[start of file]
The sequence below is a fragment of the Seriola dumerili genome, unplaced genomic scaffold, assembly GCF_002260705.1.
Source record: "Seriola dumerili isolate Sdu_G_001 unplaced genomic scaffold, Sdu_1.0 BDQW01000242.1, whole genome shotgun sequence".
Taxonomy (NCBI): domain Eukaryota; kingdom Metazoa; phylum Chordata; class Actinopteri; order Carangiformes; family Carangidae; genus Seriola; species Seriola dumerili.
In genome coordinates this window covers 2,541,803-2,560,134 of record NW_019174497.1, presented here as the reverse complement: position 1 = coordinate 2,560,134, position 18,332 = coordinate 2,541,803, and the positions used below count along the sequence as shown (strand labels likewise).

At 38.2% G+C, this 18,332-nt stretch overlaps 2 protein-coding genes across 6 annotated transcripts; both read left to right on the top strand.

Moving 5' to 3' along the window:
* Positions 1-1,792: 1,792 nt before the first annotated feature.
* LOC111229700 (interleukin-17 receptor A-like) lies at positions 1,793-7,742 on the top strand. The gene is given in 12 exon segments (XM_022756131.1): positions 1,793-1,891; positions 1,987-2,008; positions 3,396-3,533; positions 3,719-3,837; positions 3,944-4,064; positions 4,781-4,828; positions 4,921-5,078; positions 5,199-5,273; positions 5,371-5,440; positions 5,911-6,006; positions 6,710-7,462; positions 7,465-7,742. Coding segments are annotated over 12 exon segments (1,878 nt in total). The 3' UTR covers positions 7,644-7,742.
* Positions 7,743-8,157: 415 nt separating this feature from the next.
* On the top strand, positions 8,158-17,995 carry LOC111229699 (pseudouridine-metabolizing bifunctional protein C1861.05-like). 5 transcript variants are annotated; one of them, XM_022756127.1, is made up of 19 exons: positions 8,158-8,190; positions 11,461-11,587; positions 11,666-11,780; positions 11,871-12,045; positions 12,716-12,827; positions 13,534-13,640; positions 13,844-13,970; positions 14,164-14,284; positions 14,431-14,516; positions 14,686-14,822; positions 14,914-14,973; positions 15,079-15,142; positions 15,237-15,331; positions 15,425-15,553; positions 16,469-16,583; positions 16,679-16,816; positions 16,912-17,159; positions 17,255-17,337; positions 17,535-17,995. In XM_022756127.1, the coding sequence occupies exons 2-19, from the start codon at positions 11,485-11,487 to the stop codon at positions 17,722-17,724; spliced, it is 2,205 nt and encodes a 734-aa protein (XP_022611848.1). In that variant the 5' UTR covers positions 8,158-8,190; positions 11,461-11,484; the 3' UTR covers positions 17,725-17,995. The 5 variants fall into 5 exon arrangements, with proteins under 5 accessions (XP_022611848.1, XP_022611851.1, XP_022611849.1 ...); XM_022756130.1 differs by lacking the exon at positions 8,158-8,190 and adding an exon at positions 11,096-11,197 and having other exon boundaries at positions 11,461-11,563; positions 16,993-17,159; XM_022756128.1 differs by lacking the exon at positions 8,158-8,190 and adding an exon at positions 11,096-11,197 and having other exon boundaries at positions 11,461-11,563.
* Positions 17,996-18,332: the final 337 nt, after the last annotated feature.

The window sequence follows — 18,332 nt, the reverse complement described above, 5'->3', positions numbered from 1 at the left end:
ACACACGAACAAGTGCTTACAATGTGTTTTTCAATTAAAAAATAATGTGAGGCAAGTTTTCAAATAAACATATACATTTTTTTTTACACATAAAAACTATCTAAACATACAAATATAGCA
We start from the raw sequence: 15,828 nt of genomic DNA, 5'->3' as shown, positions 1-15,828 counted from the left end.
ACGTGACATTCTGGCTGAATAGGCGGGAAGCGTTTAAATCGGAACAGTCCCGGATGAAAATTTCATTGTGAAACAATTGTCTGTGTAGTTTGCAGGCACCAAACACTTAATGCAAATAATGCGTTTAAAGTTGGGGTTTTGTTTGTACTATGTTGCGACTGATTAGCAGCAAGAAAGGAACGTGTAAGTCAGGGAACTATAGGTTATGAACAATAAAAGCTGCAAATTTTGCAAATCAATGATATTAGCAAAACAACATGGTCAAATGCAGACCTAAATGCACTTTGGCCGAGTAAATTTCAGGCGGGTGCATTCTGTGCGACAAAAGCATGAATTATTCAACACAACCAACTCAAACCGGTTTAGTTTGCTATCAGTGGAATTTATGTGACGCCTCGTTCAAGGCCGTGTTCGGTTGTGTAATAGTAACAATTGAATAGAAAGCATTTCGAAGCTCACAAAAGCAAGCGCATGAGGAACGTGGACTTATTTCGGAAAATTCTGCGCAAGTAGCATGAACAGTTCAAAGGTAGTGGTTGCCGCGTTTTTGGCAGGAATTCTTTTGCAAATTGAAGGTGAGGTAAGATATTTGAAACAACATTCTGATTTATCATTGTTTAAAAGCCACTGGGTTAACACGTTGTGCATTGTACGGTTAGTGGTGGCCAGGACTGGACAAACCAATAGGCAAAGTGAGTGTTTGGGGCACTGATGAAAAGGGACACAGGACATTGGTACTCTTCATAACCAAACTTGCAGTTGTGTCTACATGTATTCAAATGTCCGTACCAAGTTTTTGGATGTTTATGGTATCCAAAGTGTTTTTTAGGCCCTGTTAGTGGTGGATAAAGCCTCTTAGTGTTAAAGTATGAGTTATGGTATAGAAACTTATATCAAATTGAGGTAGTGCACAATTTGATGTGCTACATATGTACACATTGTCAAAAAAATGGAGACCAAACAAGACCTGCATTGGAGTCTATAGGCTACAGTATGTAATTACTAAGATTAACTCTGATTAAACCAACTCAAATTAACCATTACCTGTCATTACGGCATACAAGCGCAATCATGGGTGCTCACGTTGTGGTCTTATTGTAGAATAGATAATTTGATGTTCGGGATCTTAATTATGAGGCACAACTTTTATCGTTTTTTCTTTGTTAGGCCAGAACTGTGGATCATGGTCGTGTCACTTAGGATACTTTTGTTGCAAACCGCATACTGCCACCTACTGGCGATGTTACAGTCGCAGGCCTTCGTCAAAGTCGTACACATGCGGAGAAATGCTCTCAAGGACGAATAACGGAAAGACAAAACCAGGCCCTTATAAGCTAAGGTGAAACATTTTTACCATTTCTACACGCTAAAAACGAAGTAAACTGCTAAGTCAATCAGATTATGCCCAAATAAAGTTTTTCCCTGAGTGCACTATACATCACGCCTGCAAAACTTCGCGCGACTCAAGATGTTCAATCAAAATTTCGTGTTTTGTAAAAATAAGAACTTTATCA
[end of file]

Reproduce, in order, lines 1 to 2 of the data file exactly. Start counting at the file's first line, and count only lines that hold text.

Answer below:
The sequence below is a fragment of the Seriola dumerili genome, unplaced genomic scaffold, assembly GCF_002260705.1.
Source record: "Seriola dumerili isolate Sdu_G_001 unplaced genomic scaffold, Sdu_1.0 BDQW01000242.1, whole genome shotgun sequence".